Graphene Hall sensor for supercooled quantum computing

May 14, 2021 // By Peter Clarke
Graphene Hall Effect sensor works at magnetic, temperature extremes
Oxford Instruments has shown a Paragraf's graphene Hall Effect sensor working at milliKelvin temperatures and magnetic fields of up to 14T, opening up use in quantum computing.

Oxford is using a modified version of Paragraf's GHS09CC sensor to make measurements beyond the scope of any other sensing solution said the company. The temperature was taken down to 100mK using the recently released Proteox dilution refrigerator.

Normally at such low temperatures field measurements would become extremely non-linear and inaccurate due to quantum effects ultimately saturate the sensor.

"There is no other cryogenic temperature Hall Effect sensor that is rated to these operational parameters, showing that we can really differentiate ourselves here," said Ellie Galanis, who is responsible for the GHS Series of graphene Hall Effect sensors at Paragraf.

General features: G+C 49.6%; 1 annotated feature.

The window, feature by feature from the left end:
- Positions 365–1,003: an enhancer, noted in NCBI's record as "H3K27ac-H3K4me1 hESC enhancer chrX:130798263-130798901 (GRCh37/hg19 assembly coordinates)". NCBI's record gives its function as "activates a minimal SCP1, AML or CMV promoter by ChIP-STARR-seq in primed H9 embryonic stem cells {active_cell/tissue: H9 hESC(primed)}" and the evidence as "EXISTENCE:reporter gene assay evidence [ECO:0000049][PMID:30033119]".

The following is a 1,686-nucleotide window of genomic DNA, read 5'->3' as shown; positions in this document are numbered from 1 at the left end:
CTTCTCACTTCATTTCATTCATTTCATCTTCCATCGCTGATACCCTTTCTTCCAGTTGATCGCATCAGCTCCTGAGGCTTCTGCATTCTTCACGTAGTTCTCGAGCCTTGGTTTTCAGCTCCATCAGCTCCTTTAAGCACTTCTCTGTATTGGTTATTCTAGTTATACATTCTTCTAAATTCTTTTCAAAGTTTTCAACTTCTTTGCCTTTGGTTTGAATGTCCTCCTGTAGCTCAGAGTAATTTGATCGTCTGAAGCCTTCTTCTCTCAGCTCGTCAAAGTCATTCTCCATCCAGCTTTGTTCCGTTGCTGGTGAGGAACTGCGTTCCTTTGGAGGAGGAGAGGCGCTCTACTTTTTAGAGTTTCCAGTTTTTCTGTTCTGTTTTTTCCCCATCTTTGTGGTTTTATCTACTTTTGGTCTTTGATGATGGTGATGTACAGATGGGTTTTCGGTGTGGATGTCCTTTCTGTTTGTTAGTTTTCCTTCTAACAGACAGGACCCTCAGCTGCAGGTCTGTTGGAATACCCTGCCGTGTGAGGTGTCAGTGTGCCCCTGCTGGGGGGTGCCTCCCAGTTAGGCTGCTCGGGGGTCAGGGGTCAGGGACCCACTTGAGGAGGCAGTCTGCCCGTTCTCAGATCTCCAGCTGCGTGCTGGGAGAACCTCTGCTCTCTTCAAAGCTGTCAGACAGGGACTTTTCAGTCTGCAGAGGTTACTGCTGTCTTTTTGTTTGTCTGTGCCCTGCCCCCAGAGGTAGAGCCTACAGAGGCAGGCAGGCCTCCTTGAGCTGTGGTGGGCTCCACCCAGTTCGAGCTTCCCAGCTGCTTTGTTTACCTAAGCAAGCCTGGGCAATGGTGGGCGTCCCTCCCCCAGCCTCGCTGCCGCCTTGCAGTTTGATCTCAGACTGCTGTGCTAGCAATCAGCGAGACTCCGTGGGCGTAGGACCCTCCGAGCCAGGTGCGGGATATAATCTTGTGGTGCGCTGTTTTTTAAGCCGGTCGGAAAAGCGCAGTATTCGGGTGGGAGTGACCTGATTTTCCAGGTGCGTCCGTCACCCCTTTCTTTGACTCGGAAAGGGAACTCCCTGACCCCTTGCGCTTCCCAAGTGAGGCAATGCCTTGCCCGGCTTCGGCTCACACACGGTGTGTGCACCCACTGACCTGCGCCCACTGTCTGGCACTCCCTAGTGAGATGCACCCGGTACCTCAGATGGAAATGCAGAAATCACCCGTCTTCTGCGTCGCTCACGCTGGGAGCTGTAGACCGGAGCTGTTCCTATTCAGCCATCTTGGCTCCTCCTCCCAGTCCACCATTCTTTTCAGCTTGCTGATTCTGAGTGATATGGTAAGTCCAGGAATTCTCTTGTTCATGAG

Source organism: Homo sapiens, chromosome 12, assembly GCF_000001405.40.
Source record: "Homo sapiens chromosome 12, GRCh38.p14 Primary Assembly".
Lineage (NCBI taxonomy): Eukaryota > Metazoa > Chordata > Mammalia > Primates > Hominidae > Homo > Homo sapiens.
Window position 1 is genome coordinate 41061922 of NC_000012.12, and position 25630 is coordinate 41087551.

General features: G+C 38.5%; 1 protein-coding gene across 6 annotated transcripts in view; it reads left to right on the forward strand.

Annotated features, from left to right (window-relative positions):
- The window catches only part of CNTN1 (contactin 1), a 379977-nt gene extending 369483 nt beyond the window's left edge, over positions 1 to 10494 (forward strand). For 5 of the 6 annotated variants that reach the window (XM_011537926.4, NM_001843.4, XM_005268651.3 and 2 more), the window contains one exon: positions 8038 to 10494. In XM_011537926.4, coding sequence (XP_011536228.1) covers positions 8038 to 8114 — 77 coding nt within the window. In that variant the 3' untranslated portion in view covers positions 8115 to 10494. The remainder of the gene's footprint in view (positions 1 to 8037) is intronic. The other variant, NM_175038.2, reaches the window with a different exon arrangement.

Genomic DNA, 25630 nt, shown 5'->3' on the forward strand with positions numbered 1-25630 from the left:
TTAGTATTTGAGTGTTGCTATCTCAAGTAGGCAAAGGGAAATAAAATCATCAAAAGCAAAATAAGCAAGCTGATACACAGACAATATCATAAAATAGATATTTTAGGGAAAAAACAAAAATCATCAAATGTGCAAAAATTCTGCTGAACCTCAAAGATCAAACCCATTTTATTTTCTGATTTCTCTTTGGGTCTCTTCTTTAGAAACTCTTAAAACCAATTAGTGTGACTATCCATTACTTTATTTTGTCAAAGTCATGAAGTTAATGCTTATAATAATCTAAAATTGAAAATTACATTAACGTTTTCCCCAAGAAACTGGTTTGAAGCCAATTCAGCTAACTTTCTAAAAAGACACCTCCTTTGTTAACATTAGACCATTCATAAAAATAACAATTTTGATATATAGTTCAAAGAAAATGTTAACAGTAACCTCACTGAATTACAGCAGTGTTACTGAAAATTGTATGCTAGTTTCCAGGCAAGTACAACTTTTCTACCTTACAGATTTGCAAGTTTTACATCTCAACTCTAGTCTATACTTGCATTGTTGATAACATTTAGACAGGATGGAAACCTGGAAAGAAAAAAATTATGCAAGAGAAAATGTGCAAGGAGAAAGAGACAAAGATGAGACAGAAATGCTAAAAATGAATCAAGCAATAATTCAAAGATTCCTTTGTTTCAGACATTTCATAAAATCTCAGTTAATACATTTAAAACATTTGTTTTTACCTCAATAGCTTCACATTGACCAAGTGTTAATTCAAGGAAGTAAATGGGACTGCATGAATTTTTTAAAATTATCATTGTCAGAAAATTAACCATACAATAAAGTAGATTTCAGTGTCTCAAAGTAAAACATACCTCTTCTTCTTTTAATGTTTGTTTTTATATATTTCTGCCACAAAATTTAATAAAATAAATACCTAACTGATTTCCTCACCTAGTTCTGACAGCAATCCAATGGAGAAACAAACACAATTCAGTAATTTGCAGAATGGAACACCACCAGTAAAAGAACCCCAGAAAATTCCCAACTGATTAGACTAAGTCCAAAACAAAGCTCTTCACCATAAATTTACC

In addition, the Paragraf sensor generates six orders of magnitude less heat than other sensors that freeze out. This means the Paragraf sensor dissipates   nanowatts rather than milliwatts and can help maintain a milliKelvin environment.

The Proteox dilution refrigerator is able to support precisely controlled temperatures over he range from 10mK to 30K, even when subjected to very high magnetic fields. This means the platform is able to address a range of quantum hardware requirements.

Proteox is being used for the UK's lead quantum computing project with Rigetti at Harwell. This aims to extend Rigetti's current 32 qubit system, Aspen-9, early next year. This will be 

larger than anything Rigetti currently has in the US, says Anna Stockklauser, technical lead for quantum engineering. at Rigetti. 

Related links and articles :

www.paragraf.comwww.oxinst.com

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